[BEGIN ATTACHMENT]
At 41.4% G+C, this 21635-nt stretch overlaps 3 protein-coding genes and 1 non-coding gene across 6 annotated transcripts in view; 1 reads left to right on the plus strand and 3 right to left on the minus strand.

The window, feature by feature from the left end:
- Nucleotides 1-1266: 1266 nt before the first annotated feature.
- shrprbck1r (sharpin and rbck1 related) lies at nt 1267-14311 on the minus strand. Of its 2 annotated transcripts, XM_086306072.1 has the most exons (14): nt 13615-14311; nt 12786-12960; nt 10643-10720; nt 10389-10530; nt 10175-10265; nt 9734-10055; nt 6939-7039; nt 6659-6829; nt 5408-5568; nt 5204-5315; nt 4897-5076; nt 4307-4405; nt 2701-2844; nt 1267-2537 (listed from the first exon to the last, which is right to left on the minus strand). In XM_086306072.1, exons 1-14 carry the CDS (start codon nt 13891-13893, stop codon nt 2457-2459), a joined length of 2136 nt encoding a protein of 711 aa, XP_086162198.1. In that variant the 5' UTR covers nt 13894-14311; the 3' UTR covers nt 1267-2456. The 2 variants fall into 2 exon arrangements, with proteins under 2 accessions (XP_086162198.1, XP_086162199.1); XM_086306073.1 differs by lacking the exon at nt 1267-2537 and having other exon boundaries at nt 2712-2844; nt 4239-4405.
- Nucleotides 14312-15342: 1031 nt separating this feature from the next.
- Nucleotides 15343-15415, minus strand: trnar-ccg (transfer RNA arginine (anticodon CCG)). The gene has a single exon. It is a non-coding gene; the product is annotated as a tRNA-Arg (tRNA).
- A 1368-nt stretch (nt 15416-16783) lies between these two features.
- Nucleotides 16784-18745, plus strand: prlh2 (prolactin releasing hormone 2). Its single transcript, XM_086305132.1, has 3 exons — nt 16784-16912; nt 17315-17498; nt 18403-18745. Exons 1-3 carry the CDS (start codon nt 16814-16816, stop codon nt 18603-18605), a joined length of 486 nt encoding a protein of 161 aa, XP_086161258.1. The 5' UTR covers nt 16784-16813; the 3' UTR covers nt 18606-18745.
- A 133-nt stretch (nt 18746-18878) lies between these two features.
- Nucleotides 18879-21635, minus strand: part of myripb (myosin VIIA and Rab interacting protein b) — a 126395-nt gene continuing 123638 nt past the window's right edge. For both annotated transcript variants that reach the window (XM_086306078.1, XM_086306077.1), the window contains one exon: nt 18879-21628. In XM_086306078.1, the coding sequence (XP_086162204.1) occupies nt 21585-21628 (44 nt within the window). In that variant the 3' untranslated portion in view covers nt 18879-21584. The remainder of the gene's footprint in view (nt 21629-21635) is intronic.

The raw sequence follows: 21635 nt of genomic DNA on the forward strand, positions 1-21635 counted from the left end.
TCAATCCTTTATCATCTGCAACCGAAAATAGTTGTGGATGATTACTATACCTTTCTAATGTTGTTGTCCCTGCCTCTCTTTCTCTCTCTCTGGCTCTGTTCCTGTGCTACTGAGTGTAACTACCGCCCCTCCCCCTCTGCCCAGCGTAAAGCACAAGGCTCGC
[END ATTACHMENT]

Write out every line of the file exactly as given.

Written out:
At 41.4% G+C, this 21635-nt stretch overlaps 3 protein-coding genes and 1 non-coding gene across 6 annotated transcripts in view; 1 reads left to right on the plus strand and 3 right to left on the minus strand.

The window, feature by feature from the left end:
- Nucleotides 1-1266: 1266 nt before the first annotated feature.
- shrprbck1r (sharpin and rbck1 related) lies at nt 1267-14311 on the minus strand. Of its 2 annotated transcripts, XM_086306072.1 has the most exons (14): nt 13615-14311; nt 12786-12960; nt 10643-10720; nt 10389-10530; nt 10175-10265; nt 9734-10055; nt 6939-7039; nt 6659-6829; nt 5408-5568; nt 5204-5315; nt 4897-5076; nt 4307-4405; nt 2701-2844; nt 1267-2537 (listed from the first exon to the last, which is right to left on the minus strand). In XM_086306072.1, exons 1-14 carry the CDS (start codon nt 13891-13893, stop codon nt 2457-2459), a joined length of 2136 nt encoding a protein of 711 aa, XP_086162198.1. In that variant the 5' UTR covers nt 13894-14311; the 3' UTR covers nt 1267-2456. The 2 variants fall into 2 exon arrangements, with proteins under 2 accessions (XP_086162198.1, XP_086162199.1); XM_086306073.1 differs by lacking the exon at nt 1267-2537 and having other exon boundaries at nt 2712-2844; nt 4239-4405.
- Nucleotides 14312-15342: 1031 nt separating this feature from the next.
- Nucleotides 15343-15415, minus strand: trnar-ccg (transfer RNA arginine (anticodon CCG)). The gene has a single exon. It is a non-coding gene; the product is annotated as a tRNA-Arg (tRNA).
- A 1368-nt stretch (nt 15416-16783) lies between these two features.
- Nucleotides 16784-18745, plus strand: prlh2 (prolactin releasing hormone 2). Its single transcript, XM_086305132.1, has 3 exons — nt 16784-16912; nt 17315-17498; nt 18403-18745. Exons 1-3 carry the CDS (start codon nt 16814-16816, stop codon nt 18603-18605), a joined length of 486 nt encoding a protein of 161 aa, XP_086161258.1. The 5' UTR covers nt 16784-16813; the 3' UTR covers nt 18606-18745.
- A 133-nt stretch (nt 18746-18878) lies between these two features.
- Nucleotides 18879-21635, minus strand: part of myripb (myosin VIIA and Rab interacting protein b) — a 126395-nt gene continuing 123638 nt past the window's right edge. For both annotated transcript variants that reach the window (XM_086306078.1, XM_086306077.1), the window contains one exon: nt 18879-21628. In XM_086306078.1, the coding sequence (XP_086162204.1) occupies nt 21585-21628 (44 nt within the window). In that variant the 3' untranslated portion in view covers nt 18879-21584. The remainder of the gene's footprint in view (nt 21629-21635) is intronic.

The raw sequence follows: 21635 nt of genomic DNA on the forward strand, positions 1-21635 counted from the left end.
TCAATCCTTTATCATCTGCAACCGAAAATAGTTGTGGATGATTACTATACCTTTCTAATGTTGTTGTCCCTGCCTCTCTTTCTCTCTCTCTGGCTCTGTTCCTGTGCTACTGAGTGTAACTACCGCCCCTCCCCCTCTGCCCAGCGTAAAGCACAAGGCTCGC